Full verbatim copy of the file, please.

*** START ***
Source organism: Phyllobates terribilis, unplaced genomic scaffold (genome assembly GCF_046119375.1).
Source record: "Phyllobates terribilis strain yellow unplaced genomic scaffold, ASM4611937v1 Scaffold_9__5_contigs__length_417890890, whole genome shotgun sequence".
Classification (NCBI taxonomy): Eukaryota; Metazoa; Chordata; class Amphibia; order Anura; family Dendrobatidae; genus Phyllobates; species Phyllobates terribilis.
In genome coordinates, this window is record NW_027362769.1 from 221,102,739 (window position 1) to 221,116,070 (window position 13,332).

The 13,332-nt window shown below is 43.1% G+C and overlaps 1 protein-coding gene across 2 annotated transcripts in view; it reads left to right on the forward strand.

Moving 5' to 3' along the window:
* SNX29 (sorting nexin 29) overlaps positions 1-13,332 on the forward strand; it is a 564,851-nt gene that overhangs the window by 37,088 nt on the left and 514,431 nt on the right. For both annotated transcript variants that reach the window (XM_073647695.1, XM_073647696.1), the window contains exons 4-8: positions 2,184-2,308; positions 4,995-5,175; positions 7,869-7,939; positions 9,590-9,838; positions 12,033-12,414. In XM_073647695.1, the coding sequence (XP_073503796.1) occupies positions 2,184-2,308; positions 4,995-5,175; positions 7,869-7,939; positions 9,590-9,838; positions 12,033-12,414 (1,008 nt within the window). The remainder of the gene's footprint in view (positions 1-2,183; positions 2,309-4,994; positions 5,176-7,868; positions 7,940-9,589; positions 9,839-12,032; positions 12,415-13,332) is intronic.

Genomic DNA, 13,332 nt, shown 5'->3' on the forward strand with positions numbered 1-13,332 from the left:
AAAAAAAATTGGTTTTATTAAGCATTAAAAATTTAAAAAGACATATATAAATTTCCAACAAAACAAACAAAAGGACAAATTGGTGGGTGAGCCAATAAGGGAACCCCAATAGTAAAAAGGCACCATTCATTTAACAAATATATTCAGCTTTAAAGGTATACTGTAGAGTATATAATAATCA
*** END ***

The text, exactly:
Source organism: Phyllobates terribilis, unplaced genomic scaffold (genome assembly GCF_046119375.1).
Source record: "Phyllobates terribilis strain yellow unplaced genomic scaffold, ASM4611937v1 Scaffold_9__5_contigs__length_417890890, whole genome shotgun sequence".
Classification (NCBI taxonomy): Eukaryota; Metazoa; Chordata; class Amphibia; order Anura; family Dendrobatidae; genus Phyllobates; species Phyllobates terribilis.
In genome coordinates, this window is record NW_027362769.1 from 221,102,739 (window position 1) to 221,116,070 (window position 13,332).

The 13,332-nt window shown below is 43.1% G+C and overlaps 1 protein-coding gene across 2 annotated transcripts in view; it reads left to right on the forward strand.

Moving 5' to 3' along the window:
* SNX29 (sorting nexin 29) overlaps positions 1-13,332 on the forward strand; it is a 564,851-nt gene that overhangs the window by 37,088 nt on the left and 514,431 nt on the right. For both annotated transcript variants that reach the window (XM_073647695.1, XM_073647696.1), the window contains exons 4-8: positions 2,184-2,308; positions 4,995-5,175; positions 7,869-7,939; positions 9,590-9,838; positions 12,033-12,414. In XM_073647695.1, the coding sequence (XP_073503796.1) occupies positions 2,184-2,308; positions 4,995-5,175; positions 7,869-7,939; positions 9,590-9,838; positions 12,033-12,414 (1,008 nt within the window). The remainder of the gene's footprint in view (positions 1-2,183; positions 2,309-4,994; positions 5,176-7,868; positions 7,940-9,589; positions 9,839-12,032; positions 12,415-13,332) is intronic.

Genomic DNA, 13,332 nt, shown 5'->3' on the forward strand with positions numbered 1-13,332 from the left:
AAAAAAAATTGGTTTTATTAAGCATTAAAAATTTAAAAAGACATATATAAATTTCCAACAAAACAAACAAAAGGACAAATTGGTGGGTGAGCCAATAAGGGAACCCCAATAGTAAAAAGGCACCATTCATTTAACAAATATATTCAGCTTTAAAGGTATACTGTAGAGTATATAATAATCA